James Goreski. Photo taken by Louise Goreski

Lottery winner sets up charitable foundation

A Midwestern Ontario man who won a multi-million dollar lotto jackpot will help others with his winnings in honour of his late father.

The James Goreski Private Foundation was created in memory of James Goreski, who passed away after a long battle with cancer. James always told his kids he thought lottery winners should support healthcare in the local community.

So that's just what his son Jason Goreski did after winning a $33 million Lotto 649 jackpot in 2019.

"I was lucky enough to win the lottery in 2019, and my father had always said that he thought if he ever won the lottery, he would set something up to help local residents in Grey and Bruce with health related issues," explained Goreski. "So that's basically why I decided to start it up."

He added that he and his family experienced the emotional and physical challenges of caring for a loved one going through a long-term medical issue, so they wanted to provide assistance and support to others dealing with health-related matters.

Goreski pointed out that local organizations are struggling to find funding.

"For the most part, we see a lot of organizations that that are having funding shortfalls," he said. "I mean COVID affected everybody right across the board, but most organizations are having funding gaps where the local governments or municipal governments federal governments have either pulled back funding or funding is isn't available to these organizations."

Goreski said their goal is clear.

"Our mission statement actually reads to improve the lives of Grey and Bruce County residents by providing resources to groups and organizations that are committed to promoting health and to assisting those who suffer from health related issues," he stated.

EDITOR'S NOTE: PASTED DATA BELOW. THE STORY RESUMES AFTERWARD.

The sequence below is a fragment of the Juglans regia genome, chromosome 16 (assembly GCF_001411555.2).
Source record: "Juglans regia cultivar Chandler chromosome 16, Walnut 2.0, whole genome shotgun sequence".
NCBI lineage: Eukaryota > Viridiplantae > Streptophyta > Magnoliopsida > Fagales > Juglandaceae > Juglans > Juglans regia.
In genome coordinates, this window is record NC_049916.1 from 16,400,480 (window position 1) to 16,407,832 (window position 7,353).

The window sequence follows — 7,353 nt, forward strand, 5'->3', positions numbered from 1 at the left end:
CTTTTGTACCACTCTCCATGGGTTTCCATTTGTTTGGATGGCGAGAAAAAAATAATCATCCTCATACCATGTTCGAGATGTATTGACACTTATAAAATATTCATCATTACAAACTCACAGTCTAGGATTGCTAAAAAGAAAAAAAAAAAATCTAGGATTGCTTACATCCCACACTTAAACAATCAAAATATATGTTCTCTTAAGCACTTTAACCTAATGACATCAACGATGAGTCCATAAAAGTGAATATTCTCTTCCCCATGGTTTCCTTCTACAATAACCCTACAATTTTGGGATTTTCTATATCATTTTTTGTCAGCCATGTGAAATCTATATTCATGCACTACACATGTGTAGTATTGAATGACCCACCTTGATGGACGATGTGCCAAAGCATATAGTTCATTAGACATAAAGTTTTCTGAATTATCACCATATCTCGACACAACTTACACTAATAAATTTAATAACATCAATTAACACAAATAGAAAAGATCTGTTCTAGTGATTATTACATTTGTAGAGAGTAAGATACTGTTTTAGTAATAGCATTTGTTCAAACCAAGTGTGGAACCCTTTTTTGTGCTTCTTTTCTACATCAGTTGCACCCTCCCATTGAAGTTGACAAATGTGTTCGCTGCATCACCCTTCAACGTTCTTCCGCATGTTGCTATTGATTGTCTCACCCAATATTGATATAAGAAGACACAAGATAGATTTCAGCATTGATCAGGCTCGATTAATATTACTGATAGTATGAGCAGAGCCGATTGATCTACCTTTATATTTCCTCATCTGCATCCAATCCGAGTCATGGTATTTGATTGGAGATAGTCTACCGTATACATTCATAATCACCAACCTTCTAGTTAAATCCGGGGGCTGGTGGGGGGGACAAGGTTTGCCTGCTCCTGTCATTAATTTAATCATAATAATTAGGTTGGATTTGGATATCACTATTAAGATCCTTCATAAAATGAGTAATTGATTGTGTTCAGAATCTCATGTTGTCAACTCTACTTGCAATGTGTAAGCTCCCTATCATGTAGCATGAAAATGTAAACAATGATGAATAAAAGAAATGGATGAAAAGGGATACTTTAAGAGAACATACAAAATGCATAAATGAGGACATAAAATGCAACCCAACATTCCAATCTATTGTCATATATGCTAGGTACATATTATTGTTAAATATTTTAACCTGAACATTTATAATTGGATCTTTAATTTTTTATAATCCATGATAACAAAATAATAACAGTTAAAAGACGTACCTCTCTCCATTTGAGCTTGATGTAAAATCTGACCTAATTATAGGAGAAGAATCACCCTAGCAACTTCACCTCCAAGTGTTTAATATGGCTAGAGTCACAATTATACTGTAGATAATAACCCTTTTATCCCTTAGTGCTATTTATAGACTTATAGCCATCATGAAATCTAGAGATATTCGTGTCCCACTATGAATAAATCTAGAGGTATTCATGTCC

Since it's inception, the foundation has donated a total of $1,288,000 toward health and wellness initiatives in the Grey Bruce area.

"This year we were lucky enough to hand out approximately $426,000 to a variety of organizations," Goreski continued. "Reach, Big Brothers Big Sisters, Hope Haven Therapeutic Riding Center and Home and Community Support Services was another one."

Home and Community Support Services Grey Bruce (HCSS) received a grant $152,000 to help create four safe and comfortable overnight respite spaces. Canadian Mental Health Association of Grey Bruce received $50,000 to continue the “Talk Today Program” bringing OHL team players and high school youth together to discuss mental health issues. PUCK PIGS sponsored by Grey Bruce United Way was granted $5,000 to provide ice rentals for a hockey program that brings together newly placed CMHA recipients.

This year also marks the Foundation’s first sponsored Med Ahead Workshop. Goreski pointed out that enrollment in the workshop is limited.

"It's a weekend experience for high school students in Grey and Bruce, April 13 and 14 from 8:30 till 4:00 at the St. Mary's High School in Owen Sound," said Goreski. "The cost is $50. Lunch is provided. Registration forms will be available at jamesgoreskifoundation.ca. The enrollment is limited to 30 students, so we ask everybody to operate as a first come first serve basis."

"They can learn about the different careers in health care, whether it be being a physician, nursing. paramedicine. As well, they're going to get a chance to try some hands on skills like casting, suturing, and injections," Goreski continued. "And the goal with that is to provide the youth an opportunity to explore healthcare, in the hopes that we can inspire a few of them to pursue a career in medicine, and with any luck they'll choose to practice back in Grey Bruce."

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